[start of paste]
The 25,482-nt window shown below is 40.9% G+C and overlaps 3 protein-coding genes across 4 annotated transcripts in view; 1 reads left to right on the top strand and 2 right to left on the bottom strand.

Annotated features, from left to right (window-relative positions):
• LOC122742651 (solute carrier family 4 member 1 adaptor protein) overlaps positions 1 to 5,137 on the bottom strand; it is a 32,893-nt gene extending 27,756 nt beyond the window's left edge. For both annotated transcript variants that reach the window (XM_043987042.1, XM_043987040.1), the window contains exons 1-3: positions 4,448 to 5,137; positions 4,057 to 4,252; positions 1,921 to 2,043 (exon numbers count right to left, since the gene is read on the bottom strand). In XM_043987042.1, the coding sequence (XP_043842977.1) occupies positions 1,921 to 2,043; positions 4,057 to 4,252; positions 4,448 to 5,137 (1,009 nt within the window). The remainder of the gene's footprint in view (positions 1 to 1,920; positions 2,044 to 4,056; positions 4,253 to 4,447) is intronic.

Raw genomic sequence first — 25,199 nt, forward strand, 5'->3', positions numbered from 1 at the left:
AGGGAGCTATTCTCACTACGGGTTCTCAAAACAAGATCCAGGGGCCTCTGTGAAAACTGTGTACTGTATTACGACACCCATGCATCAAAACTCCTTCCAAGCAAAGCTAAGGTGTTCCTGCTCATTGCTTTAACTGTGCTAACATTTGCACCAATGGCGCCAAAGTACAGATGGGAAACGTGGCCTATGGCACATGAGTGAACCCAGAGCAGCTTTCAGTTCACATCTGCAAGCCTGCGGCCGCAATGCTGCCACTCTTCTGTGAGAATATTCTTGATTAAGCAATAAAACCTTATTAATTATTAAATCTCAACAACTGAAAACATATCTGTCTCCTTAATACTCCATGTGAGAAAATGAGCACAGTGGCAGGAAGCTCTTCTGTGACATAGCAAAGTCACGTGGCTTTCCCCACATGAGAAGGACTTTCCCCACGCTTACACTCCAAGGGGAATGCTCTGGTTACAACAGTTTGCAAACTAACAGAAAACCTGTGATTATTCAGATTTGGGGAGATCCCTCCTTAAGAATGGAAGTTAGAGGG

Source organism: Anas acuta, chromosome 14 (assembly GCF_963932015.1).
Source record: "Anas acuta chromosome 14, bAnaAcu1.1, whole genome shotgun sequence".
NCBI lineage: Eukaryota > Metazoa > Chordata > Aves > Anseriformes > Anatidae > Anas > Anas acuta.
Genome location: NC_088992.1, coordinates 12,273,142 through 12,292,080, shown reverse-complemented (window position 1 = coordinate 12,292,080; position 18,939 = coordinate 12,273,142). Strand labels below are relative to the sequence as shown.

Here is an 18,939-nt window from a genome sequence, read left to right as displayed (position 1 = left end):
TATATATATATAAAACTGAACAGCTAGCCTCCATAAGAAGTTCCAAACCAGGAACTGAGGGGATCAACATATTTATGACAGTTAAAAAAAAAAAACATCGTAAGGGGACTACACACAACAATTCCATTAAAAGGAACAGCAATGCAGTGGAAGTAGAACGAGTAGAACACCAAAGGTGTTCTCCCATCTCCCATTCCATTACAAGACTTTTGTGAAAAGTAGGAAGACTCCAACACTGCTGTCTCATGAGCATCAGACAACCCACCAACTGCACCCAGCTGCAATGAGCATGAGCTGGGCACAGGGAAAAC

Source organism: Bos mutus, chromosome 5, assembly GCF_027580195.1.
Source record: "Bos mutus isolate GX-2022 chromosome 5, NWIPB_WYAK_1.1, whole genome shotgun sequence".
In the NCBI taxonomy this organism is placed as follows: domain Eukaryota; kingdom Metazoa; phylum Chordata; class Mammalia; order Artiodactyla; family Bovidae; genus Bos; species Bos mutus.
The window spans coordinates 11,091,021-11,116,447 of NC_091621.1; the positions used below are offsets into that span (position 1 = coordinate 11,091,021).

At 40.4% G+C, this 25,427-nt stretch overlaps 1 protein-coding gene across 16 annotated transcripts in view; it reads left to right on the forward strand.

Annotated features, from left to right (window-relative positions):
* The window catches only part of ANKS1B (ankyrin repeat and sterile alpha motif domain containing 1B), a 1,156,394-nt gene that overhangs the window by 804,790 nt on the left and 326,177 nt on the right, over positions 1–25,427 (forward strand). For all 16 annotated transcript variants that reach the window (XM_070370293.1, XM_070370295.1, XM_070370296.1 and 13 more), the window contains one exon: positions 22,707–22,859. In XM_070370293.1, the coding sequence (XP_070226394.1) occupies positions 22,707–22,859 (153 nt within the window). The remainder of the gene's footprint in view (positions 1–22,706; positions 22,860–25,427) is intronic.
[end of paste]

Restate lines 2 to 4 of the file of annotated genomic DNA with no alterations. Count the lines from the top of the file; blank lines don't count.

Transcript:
Annotated features, from left to right (window-relative positions):
• LOC122742651 (solute carrier family 4 member 1 adaptor protein) overlaps positions 1 to 5,137 on the bottom strand; it is a 32,893-nt gene extending 27,756 nt beyond the window's left edge. For both annotated transcript variants that reach the window (XM_043987042.1, XM_043987040.1), the window contains exons 1-3: positions 4,448 to 5,137; positions 4,057 to 4,252; positions 1,921 to 2,043 (exon numbers count right to left, since the gene is read on the bottom strand). In XM_043987042.1, the coding sequence (XP_043842977.1) occupies positions 1,921 to 2,043; positions 4,057 to 4,252; positions 4,448 to 5,137 (1,009 nt within the window). The remainder of the gene's footprint in view (positions 1 to 1,920; positions 2,044 to 4,056; positions 4,253 to 4,447) is intronic.

Raw genomic sequence first — 25,199 nt, forward strand, 5'->3', positions numbered from 1 at the left: